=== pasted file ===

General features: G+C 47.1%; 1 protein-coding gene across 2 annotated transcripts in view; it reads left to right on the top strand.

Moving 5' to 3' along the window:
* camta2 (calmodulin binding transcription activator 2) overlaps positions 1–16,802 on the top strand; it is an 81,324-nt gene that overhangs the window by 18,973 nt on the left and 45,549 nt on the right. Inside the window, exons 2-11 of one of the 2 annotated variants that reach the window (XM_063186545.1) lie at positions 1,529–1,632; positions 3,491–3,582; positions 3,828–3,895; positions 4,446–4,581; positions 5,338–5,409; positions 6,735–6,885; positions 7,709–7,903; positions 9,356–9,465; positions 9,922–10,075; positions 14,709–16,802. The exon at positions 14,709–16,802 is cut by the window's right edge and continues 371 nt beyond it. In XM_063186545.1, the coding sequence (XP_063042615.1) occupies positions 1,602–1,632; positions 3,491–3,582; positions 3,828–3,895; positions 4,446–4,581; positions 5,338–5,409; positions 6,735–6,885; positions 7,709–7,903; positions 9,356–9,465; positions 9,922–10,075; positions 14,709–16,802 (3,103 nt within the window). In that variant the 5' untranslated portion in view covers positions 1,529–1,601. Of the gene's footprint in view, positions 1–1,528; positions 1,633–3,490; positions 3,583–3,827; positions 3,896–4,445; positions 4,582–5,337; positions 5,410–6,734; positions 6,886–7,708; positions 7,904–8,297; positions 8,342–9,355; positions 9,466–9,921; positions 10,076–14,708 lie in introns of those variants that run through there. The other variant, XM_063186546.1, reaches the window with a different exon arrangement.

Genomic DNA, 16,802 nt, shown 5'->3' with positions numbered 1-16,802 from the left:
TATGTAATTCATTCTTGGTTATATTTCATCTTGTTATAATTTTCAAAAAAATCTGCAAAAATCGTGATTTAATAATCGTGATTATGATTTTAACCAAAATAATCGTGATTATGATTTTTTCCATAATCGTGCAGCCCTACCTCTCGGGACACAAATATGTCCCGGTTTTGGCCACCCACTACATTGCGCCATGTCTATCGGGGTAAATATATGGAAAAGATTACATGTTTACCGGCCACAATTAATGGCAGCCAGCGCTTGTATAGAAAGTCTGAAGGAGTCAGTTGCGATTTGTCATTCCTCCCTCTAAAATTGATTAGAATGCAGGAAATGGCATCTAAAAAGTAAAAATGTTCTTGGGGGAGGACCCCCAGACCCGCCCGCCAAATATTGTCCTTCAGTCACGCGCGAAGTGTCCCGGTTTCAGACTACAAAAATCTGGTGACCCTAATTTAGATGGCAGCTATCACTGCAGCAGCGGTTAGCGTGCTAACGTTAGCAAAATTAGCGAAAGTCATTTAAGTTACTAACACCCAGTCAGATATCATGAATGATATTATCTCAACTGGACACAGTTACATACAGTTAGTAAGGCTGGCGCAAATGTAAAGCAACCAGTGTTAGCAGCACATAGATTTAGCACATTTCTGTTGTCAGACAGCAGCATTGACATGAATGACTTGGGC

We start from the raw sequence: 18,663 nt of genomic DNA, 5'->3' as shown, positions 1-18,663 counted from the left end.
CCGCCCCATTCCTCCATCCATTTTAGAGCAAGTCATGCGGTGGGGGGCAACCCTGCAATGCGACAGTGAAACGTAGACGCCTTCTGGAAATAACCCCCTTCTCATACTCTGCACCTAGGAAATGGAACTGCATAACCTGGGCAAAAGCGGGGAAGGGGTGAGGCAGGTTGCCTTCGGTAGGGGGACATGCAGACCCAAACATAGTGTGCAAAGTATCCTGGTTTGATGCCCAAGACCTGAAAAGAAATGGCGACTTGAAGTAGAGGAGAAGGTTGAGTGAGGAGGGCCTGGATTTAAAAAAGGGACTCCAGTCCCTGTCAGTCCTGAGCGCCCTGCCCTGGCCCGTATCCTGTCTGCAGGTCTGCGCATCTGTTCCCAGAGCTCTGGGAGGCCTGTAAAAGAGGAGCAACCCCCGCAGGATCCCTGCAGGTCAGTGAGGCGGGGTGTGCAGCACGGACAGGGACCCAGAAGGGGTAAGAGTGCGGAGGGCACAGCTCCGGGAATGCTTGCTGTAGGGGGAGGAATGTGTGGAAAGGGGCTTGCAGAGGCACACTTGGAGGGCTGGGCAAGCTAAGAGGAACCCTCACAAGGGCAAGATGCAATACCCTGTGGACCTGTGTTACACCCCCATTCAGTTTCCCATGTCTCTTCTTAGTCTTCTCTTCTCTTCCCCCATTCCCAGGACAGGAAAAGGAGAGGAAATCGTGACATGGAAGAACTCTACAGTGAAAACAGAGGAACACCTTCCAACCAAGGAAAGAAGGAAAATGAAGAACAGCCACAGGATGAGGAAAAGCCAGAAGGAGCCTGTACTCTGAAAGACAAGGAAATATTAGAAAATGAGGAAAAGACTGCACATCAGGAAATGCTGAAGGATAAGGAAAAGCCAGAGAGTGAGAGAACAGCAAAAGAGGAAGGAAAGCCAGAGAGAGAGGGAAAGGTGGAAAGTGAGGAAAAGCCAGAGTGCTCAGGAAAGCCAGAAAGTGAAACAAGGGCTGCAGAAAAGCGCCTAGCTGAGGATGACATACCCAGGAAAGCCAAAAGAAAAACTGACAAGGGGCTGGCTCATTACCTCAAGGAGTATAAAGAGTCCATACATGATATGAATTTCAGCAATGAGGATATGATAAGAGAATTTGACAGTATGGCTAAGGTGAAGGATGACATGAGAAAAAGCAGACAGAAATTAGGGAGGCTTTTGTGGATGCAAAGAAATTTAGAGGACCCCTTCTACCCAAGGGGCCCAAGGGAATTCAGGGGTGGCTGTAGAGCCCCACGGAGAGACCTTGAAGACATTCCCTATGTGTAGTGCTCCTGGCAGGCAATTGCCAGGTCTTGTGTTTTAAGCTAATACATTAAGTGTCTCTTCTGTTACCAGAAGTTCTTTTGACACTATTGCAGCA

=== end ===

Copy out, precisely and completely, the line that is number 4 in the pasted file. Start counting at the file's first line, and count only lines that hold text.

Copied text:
Genomic DNA, 16,802 nt, shown 5'->3' with positions numbered 1-16,802 from the left: